If any of you have tried to run PerfView a Surface or other WinRT device, you will find that it does not work. Basically any program that is NOT a windows store application needs to be signed with a special key or it simply will fail to run on a ‘locked’ device (most devices are locked). At some point PerfView might be signed in this way, but at present it is not.
This blog is about working around this problem when you want to do a performance investigation on a Windows RT device (e.g. Surface). Currently your options are
- Do your investigation on an X86 machines: This is what I recommend most of the time. Generally speaking performance issues are not going to be THAT different on the two architectures (they will be the same issues, just more pronounced on ARM). This is also likely to be easier logistically, so I recommend this to start with.
- Use a command line tool that ships with the Windows Performance toolkit called WPR (windows Performance Recorder) to collect the data. The WPR.exe tool is signed to work on Windows RT, and can collect any ETW data that PerfView can collect. Moreover collectint data with WPR is pretty straightforward, as you will see.
Getting WPR for Windows RT
Any easy way to get WPR is to simply download the Windows App Certification Kit. The download is small and takes 10-20 seconds. After installation the WPR.exe tool will live in at the path
“c:\Program Files\Windows Kits\8.0\Windows Performance ToolKit\wpr.exe”
Note that if you wish to do further investigations on other WinRT devices you don’t actually need to download/reintall the Windows App Certification Kit. WPR.exe is XCOPY depoyable, so you could simply copy the directory to a USB drive / cloud drive, transfer to the target machine and run it from where you copied it
xcopy “c:\Program Files\Windows Kits\8.0\Windows Performance ToolKit” d:\WPR\
d:\WPR\Wpr.exe command line parameters discussed below…
Using WPR to collect ETW data
WPR is a command line tool for collecting ETW data. It was designed for ‘flight recorder’ style recording, where you keep a circular buffer going, and when interesting events happen, you take a snapshot. It has three basic commands
- Start – starts collecting (to a in memory circular memory log)
- Stop – dumps the in memory log to a file, does NOT stop collection
- Cancel – stops collection.
- WPR -start GeneralProfile
- <Do your scenario>
- WPR -stop OUTPUTFILE.ETL
- WPR -cancel
The first command starts the logging, and the 3rd command dumps what is in the memory log and stops logging. These commands need to be done from a administrator window, so
- type the Windows-R key combination and type ‘cmd’ to launch a CMD window
- open an elevated command window (right click on the task-bar icon right click on ‘Command Prompt’ and then select ‘Run as Administrator’)
- run the commands above
Please don’t forget the WPR -cancel command! If you forget this command everything will seem to work, however WPR has left collection running. This will slow your machine down by 10% or so but perhaps more importantly, it will use up 100s of meg of memory in its circular buffer, making apps die more frequently to free us space.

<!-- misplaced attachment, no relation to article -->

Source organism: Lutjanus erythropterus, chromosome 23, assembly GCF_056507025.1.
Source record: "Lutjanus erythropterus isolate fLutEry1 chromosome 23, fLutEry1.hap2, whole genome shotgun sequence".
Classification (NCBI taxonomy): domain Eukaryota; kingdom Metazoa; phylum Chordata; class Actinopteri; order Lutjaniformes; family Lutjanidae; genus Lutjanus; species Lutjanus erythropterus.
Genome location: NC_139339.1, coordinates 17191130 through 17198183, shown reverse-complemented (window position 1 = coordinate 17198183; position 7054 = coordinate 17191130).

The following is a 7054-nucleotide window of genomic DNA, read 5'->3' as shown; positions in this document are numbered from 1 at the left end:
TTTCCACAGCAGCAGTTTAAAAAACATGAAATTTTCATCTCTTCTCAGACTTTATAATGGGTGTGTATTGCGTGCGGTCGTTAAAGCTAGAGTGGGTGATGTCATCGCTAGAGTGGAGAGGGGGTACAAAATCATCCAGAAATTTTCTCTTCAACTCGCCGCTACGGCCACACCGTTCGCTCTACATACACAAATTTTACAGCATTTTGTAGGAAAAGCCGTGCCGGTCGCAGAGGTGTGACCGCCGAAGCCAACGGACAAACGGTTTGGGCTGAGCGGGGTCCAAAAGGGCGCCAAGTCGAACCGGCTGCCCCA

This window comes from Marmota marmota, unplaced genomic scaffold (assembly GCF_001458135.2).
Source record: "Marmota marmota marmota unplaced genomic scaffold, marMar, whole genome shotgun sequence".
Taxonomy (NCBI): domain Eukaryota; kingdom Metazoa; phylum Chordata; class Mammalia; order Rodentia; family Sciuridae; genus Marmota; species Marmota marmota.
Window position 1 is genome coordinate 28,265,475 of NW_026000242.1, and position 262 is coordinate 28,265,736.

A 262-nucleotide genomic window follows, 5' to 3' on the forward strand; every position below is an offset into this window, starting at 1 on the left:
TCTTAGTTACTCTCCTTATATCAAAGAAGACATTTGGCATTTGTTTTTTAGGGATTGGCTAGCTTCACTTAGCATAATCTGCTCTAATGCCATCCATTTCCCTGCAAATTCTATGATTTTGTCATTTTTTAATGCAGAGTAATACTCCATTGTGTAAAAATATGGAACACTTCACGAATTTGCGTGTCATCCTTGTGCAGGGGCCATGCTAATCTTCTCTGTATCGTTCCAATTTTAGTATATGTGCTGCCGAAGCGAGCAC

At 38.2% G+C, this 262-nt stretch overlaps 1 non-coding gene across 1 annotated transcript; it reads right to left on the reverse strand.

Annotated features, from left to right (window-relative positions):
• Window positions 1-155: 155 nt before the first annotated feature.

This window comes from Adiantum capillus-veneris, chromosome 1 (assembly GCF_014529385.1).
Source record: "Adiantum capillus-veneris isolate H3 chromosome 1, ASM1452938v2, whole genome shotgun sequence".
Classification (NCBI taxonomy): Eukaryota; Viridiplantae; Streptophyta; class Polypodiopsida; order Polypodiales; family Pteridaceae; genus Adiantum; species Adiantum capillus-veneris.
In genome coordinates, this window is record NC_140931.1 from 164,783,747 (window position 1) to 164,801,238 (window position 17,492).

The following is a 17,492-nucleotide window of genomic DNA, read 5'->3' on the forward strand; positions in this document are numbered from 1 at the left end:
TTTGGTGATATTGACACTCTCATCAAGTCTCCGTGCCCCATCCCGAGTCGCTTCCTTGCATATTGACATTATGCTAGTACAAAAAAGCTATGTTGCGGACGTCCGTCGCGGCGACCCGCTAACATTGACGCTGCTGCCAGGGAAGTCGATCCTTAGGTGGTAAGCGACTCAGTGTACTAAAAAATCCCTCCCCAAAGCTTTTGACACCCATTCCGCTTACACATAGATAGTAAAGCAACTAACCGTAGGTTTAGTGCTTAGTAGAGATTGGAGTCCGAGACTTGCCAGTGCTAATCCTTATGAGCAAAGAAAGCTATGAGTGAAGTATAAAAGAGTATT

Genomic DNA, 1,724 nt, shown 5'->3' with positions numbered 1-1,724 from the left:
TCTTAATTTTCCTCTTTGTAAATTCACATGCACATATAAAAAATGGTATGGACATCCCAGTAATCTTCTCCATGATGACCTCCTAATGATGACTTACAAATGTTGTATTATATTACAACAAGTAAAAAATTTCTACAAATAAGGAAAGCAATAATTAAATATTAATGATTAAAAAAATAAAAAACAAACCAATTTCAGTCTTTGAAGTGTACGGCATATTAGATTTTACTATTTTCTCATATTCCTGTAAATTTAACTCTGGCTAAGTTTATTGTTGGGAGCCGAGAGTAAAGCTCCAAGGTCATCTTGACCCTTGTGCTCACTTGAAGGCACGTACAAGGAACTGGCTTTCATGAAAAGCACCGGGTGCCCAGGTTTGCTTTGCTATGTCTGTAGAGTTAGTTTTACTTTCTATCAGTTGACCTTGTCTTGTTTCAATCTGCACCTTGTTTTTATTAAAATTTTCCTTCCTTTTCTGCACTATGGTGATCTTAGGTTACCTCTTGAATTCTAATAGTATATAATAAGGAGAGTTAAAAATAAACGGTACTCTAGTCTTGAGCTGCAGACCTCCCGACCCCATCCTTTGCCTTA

Using ETW data to Collect PerfView-Style Data
The instructions use the ‘GeneralProfile’ which does not collect any .NET specific events (it does include the Thread Time events). This is fine if your code has no JIT compiled code in it. For Windows Store application that have been on the machine a while (so that the OS has had a chance to precompile (NGEN) your application, this data is OK. However you have just installed or updated the application, or if you want to understand more about the .NET GC (that is you want the ‘GCStats’ view), or if you want the ‘with Tasks’ view which stitches together async operations, you need more events.
To get this, download the DotNetRuntimeProfile.wprp file at the end of this blog entry and then change the collection start command to
- WPR -start DotNetRntimeProfile.wprp
This will tell WPR to collect most of the events that PerfView collects by default (along with the /ThreadTIme events that WPR would have normally collected anyway) The rest of the procedure (WPR -stop OUTPUTFILE.etl and WPR -cancel) is the same as before.
Uploading your ETW data
The output of the WPR commands will be the ‘OUTPUTFILE.ETL’ but it will also be a set of PDB files for precompiled (NGENed) .NET assemblies. These NGEN pdbs are needed to properly decode .NET Framework code as well as some application code. WPR places these PDBS in a directory called OUTPUTFILE.NGENPDBS
Thus to upload the data to a USB drive you might do
- Xcopy OUTPUTFILE.ETL d:\
- Xcopy OUTPUTFILE.NGENPDBS d:\OUTPUTFILE.NGENPDBS\
You can also ZIP them so that they are a single file for easier upload . Simply open windows explorer, select the OUTPUTFILE.ETL and OUTPUTFILE.NGENPDB files, right click and select SendTo -> Compressed (Zip) folder. When it is done it will allow you to rename it, name it OUTPUTFILE.ETLl (it will put the ZIP suffix on automatically). The resulting .etl.zip file can be copied to another machine and opened with PerfView directly (PerfView will automatically unpack things into the proper places).
Once you the data (either as two pieces or as a ZIP file) to an X86 machine, you can use PerfView to open the OUTPUTFILE.ETL or OUTPUTFILE.ETL.ZIP file (it knows to find the PDBS in the OUTPUTFILE.NGENPDBS directory in either case). You are also welcome to use the WPA tool that comes with the Windows Performance toolkit to look at the ETW data (but for that you do have to unzip the .ETL.ZIP file). From this point it is just like you collected the data with PerfView.
Here is the .wprp (XML) file that you need in the command above as a ZIP file (simply open it and copy it out to use it.